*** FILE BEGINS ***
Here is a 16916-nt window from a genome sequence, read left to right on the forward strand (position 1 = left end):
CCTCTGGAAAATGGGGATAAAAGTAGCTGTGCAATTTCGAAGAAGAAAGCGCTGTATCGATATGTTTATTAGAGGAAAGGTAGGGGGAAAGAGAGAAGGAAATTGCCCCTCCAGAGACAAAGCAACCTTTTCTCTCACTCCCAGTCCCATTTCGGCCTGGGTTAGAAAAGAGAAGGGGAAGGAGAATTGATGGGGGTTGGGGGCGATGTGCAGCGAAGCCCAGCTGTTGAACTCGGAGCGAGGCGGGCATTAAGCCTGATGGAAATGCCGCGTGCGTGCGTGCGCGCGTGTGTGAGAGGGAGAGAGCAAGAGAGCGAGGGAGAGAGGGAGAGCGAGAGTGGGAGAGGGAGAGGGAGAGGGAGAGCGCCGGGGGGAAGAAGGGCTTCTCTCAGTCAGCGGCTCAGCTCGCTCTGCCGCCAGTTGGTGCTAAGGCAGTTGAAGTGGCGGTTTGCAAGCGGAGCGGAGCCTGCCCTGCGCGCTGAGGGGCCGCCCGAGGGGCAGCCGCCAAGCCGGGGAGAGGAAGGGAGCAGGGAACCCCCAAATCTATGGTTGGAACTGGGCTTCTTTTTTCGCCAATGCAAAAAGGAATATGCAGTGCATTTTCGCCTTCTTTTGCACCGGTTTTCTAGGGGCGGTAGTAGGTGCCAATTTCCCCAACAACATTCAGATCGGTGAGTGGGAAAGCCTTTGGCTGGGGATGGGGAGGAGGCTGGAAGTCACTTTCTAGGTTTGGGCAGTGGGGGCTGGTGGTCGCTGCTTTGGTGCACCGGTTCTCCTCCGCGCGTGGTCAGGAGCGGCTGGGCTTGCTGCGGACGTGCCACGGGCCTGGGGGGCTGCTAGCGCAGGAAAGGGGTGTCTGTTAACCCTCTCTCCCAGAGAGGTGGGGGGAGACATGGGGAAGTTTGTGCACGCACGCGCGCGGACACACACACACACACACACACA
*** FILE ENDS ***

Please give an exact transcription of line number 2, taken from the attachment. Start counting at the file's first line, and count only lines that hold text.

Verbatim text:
CCTCTGGAAAATGGGGATAAAAGTAGCTGTGCAATTTCGAAGAAGAAAGCGCTGTATCGATATGTTTATTAGAGGAAAGGTAGGGGGAAAGAGAGAAGGAAATTGCCCCTCCAGAGACAAAGCAACCTTTTCTCTCACTCCCAGTCCCATTTCGGCCTGGGTTAGAAAAGAGAAGGGGAAGGAGAATTGATGGGGGTTGGGGGCGATGTGCAGCGAAGCCCAGCTGTTGAACTCGGAGCGAGGCGGGCATTAAGCCTGATGGAAATGCCGCGTGCGTGCGTGCGCGCGTGTGTGAGAGGGAGAGAGCAAGAGAGCGAGGGAGAGAGGGAGAGCGAGAGTGGGAGAGGGAGAGGGAGAGGGAGAGCGCCGGGGGGAAGAAGGGCTTCTCTCAGTCAGCGGCTCAGCTCGCTCTGCCGCCAGTTGGTGCTAAGGCAGTTGAAGTGGCGGTTTGCAAGCGGAGCGGAGCCTGCCCTGCGCGCTGAGGGGCCGCCCGAGGGGCAGCCGCCAAGCCGGGGAGAGGAAGGGAGCAGGGAACCCCCAAATCTATGGTTGGAACTGGGCTTCTTTTTTCGCCAATGCAAAAAGGAATATGCAGTGCATTTTCGCCTTCTTTTGCACCGGTTTTCTAGGGGCGGTAGTAGGTGCCAATTTCCCCAACAACATTCAGATCGGTGAGTGGGAAAGCCTTTGGCTGGGGATGGGGAGGAGGCTGGAAGTCACTTTCTAGGTTTGGGCAGTGGGGGCTGGTGGTCGCTGCTTTGGTGCACCGGTTCTCCTCCGCGCGTGGTCAGGAGCGGCTGGGCTTGCTGCGGACGTGCCACGGGCCTGGGGGGCTGCTAGCGCAGGAAAGGGGTGTCTGTTAACCCTCTCTCCCAGAGAGGTGGGGGGAGACATGGGGAAGTTTGTGCACGCACGCGCGCGGACACACACACACACACACACACA